I think in both cases if we assume that people are coming from a good place- the outcome is good too. xo

Diane 5 years ago

Eid is actually a generic term for Holiday in Islam. They separate them based upon the words that come before or after. There is one around this same time of year for Muslims. I think it is the Eid-Al-Adha but not totally positive. A celebration feast. Different names throughout the world, too.

Galit Breen 5 years ago

hi there, lady! Thanks so much for the note! I actually think we *do* see eye-to-eye! I don’t take any offense- AT ALL- at being told Merry Christmas! I also don’t mean any offense when I say Happy Holidays and think it’s sad when people take offense to it.

What we don’t see eye-tyo-eye about is about having any religious holiday in the schools at all. But I’m okay with agreeing to disagree with you- you’re that great! :)

Diane 5 years ago

YAY!!! I wrote about the same thing a couple weeks ago. Truth is the “Merry Christmas” is why this tie of year makes me sad. In my area, they are all worried about “Christ being removed from Christmas”. When, really, I just want to be included. I have issues with all of this when a true “Christmas” should not have Santa, the lights or a tree. A lot of the people in my (rural) area only want to have their “Chistmas”. Sort of ruins the magic of this time of year for the rest of us.

Galit Breen 5 years ago

*Exactly!* Thank you, lady! Merry christmas to *you!* :)

Frume Sarah 5 years ago

I am so thrilled to see you grace the “pages” of Scary Mommy. Yasher koach!

This is one area that we do not see eye-to-eye. While not everyone in this country celebrates Christmas, the overwhelming majority do. Christmas is a big deal (for Christians) and its pervasive hold on our culture is what has catapulted Chanukah to its current overblown status.

When folks who are strangers (e.g. shopkeepers) wish me a “Merry Christmas,” they are doing it from a place of caring as well as being the socially-expected greeting for this season. I do expect my non-Jewish friends to know by now that we don’t do Christmas.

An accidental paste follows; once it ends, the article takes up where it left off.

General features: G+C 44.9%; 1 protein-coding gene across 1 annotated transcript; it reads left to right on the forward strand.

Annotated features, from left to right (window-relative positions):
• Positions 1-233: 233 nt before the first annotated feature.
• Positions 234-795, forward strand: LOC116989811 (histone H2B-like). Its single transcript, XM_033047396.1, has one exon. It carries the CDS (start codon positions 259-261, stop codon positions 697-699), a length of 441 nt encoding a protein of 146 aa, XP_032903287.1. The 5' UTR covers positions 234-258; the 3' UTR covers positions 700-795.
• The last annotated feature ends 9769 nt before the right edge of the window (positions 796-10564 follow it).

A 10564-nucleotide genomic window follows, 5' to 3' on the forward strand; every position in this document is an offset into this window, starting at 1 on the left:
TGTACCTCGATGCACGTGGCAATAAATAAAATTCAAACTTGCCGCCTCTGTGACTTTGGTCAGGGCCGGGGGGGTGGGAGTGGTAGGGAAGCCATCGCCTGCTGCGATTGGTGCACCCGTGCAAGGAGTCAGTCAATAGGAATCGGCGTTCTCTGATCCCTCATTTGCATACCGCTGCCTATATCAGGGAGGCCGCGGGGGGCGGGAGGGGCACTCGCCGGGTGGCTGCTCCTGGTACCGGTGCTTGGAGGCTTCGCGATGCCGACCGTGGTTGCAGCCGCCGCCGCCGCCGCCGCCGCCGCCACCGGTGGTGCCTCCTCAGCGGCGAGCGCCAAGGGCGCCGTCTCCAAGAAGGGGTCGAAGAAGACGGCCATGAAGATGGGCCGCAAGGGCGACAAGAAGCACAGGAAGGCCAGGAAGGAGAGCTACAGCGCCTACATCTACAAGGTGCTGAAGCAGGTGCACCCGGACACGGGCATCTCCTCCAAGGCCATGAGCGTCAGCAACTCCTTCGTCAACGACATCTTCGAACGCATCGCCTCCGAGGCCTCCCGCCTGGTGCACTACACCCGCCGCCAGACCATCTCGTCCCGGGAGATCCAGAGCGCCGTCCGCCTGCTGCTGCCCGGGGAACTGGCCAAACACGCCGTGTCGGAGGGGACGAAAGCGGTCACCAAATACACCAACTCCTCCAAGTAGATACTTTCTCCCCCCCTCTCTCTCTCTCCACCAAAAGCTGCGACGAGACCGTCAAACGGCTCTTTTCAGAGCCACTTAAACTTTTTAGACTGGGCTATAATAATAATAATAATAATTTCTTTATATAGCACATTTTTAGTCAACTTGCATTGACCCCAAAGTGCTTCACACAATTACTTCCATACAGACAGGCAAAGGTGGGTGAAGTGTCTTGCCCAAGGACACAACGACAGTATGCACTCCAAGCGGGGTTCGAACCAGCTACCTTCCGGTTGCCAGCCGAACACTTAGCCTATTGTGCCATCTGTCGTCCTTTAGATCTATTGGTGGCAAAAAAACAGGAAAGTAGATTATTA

Though we do not agree, this is a well-written piece and I still adore you 😉

Dawn 5 years ago

Galit! How absolutely wonderful! I loved reading every word, and love your style.

I have a blog posting scheduled for Dec. 21st for the Chalk Blog about Christmas and the pace of it all.

Aside from the fact that we are both incredibly busy, we should totally be hanging out in our personal lives.

Elizabeth Flora Ross 5 years ago

I always say Happy Holidays and send holiday cards. I am Christian and celebrate Christmas, but have friends of many different faiths and try to respect that. But I end up offending people anyway, and get the “Keep CHRIST in Christmas” crap. I know what Christmas is all about. I just don’t expect everyone else to share my point of view!

Galit Breen 5 years ago

And Happy Holidays to both of you! :) xo

Galit Breen 5 years ago

Thank you! That means a lot to me. Truly. :)

Galit Breen 5 years ago

That *is* sad! For the record, I won;t be offended by your Merry Christmas if you’re not offended by my Happy Holidays? Deal? :) Thanks so much for the note!

Galit Breen 5 years ago

Amen, lady. Amen. Happy Holidays to you, too! (Do you celebrate Christmas? Then Merry Christmas! :))

Galit Breen 5 years ago

Right back atcha, Mama! Thank you for your kindness and your words!